by Tim Blackie (NOSAS)
This intriguing carved, reworked and relatively portable piece of sandstone (0.32 x 0.38 x 0.15m) was originally located in a rockery in the garden of 1 High Street, Rosemarkie.
Neither the owners of the house nor the local community have any knowledge of its provenance. The find location at 1 High Street is at the south west top of the High Street close to Rosemarkie Church and ancient graveyard where many Pictish and medieval stones have been discovered. The owners were selling their house and offered it to me as I was intrigued with its most unusual design.
The front of the stone appears to bear the design of a cross carved in relief and the rear is flat. It may have originally been rectangular (possibly square or close to it) with a broad chamfered margin on at least three sides. The very prominent chamfer could be a feature of a cross slab associated with the early medieval Pictish centre at Rosemarkie but could equally point to being an architectural fragment with a later date. The fact that the chamfer has been partly removed and an arc cut out of the stone shows that the stone has been perhaps reworked and re-used for another purpose.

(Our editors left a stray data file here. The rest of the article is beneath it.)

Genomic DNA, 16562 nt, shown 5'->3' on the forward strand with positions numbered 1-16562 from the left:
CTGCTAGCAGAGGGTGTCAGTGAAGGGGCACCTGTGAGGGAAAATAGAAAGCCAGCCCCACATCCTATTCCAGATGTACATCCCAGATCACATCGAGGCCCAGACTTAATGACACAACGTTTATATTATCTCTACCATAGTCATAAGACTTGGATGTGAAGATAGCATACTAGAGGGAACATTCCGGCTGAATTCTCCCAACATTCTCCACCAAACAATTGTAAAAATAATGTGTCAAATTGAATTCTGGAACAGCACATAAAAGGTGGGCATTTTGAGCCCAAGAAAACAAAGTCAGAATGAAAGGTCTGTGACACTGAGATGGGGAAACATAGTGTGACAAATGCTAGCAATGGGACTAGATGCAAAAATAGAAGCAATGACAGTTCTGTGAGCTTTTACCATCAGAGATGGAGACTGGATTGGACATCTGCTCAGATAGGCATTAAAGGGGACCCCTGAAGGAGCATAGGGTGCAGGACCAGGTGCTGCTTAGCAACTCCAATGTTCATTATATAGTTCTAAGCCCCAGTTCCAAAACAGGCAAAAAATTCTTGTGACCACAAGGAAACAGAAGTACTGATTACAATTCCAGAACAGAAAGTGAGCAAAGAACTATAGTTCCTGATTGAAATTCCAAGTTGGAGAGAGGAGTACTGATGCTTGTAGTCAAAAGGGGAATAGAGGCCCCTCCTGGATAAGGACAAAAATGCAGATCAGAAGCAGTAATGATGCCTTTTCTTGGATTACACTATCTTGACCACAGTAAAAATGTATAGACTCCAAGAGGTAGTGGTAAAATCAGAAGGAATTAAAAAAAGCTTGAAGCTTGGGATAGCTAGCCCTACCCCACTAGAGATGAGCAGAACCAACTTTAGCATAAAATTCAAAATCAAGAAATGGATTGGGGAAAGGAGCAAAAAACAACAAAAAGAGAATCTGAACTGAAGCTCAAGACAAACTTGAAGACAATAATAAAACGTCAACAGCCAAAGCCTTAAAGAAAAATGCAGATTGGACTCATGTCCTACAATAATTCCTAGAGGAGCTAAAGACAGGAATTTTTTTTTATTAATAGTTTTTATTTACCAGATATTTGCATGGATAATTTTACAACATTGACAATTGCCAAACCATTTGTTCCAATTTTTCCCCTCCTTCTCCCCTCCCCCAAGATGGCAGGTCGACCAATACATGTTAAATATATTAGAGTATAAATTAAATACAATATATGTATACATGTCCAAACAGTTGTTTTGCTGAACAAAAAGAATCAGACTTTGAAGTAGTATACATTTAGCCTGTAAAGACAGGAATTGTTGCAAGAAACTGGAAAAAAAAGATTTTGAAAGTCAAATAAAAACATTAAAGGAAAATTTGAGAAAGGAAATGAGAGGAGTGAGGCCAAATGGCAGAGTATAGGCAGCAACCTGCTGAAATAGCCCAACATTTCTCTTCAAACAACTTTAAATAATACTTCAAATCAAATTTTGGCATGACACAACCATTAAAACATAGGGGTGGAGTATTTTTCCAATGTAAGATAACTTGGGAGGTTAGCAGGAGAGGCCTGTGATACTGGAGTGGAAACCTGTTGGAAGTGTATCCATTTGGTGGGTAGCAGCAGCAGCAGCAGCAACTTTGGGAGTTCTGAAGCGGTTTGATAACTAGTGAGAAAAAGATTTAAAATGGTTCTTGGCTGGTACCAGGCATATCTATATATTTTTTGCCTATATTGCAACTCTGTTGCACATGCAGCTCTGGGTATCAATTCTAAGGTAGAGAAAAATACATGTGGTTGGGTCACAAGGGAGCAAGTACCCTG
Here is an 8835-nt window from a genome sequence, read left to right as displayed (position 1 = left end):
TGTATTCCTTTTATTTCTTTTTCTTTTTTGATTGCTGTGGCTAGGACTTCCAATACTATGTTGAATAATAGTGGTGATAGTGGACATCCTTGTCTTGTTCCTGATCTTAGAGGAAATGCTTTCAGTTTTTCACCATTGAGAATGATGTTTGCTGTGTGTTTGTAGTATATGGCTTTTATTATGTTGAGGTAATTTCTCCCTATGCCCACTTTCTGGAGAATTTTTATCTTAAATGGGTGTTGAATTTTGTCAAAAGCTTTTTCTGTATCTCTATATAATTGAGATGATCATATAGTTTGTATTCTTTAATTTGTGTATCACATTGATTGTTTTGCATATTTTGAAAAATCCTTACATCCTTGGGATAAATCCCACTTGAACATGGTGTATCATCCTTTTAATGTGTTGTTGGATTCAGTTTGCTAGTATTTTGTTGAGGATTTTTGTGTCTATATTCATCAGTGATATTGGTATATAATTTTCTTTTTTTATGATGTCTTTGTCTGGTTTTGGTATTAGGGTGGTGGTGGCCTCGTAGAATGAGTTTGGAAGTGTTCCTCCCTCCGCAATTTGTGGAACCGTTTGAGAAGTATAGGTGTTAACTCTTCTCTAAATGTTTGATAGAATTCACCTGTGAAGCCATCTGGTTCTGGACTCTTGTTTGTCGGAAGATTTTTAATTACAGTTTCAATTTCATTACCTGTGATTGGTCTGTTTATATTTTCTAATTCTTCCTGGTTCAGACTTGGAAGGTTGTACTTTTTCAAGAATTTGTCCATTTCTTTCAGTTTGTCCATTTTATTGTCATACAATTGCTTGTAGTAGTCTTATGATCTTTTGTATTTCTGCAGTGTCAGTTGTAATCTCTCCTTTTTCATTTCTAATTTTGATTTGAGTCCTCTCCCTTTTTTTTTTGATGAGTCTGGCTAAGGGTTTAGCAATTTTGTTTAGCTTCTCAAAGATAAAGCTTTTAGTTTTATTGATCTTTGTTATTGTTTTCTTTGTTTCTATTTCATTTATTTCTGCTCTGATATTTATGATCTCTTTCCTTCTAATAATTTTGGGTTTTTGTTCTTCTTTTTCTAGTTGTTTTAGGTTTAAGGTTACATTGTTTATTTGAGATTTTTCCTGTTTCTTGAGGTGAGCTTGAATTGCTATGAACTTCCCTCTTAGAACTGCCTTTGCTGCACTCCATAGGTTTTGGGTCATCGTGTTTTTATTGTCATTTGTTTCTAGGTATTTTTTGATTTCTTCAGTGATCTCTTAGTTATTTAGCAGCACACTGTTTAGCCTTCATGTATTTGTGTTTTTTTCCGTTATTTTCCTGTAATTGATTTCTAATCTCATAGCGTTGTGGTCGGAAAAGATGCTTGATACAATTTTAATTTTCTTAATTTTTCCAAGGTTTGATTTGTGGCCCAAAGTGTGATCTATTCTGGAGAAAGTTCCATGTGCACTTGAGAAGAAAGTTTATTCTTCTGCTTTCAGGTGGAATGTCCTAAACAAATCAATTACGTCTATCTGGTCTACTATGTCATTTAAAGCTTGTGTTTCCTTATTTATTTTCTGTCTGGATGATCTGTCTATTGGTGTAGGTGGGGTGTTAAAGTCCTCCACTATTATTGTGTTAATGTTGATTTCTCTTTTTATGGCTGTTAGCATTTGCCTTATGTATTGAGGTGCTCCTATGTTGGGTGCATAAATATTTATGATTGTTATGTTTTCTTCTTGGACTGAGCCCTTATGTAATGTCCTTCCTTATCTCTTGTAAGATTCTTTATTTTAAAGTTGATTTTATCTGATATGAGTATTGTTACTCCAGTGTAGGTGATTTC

John Borland of RCAHMS recorded the stone in August 2014 and confirmed the prospect of a 10th century cross slab but also suggested that it might be some sort of boss from the crown of an 18/19th century mausoleum/vault/aisle but offers no boss comparisons at this time. Existing Rosemarkie church records make no mention of a large mausoleum, vault or aisle in Rosemarkie graveyard but many historical records were destroyed in a fire.
In addition to the apparent reworking, the top surface of the cross exhibits some droving
lines, visible only in low angle light. Some of lines show a pecking technique in the working, and John suggested an 18/19th century date to these. Why someone would apply that finish onto a re-used stone is difficult to understand.
John has suggested two cross slab designs at as comparisons: a cross at St Vigeans and a cut off corner at Menmuir.
I submitted a TTU report 3 months ago and await their assessment but however believe that the stone will continue to be an enigma. John Borland is encouraging lots of experienced eyes to offer their opinion and all suggestions will be gratefully received.
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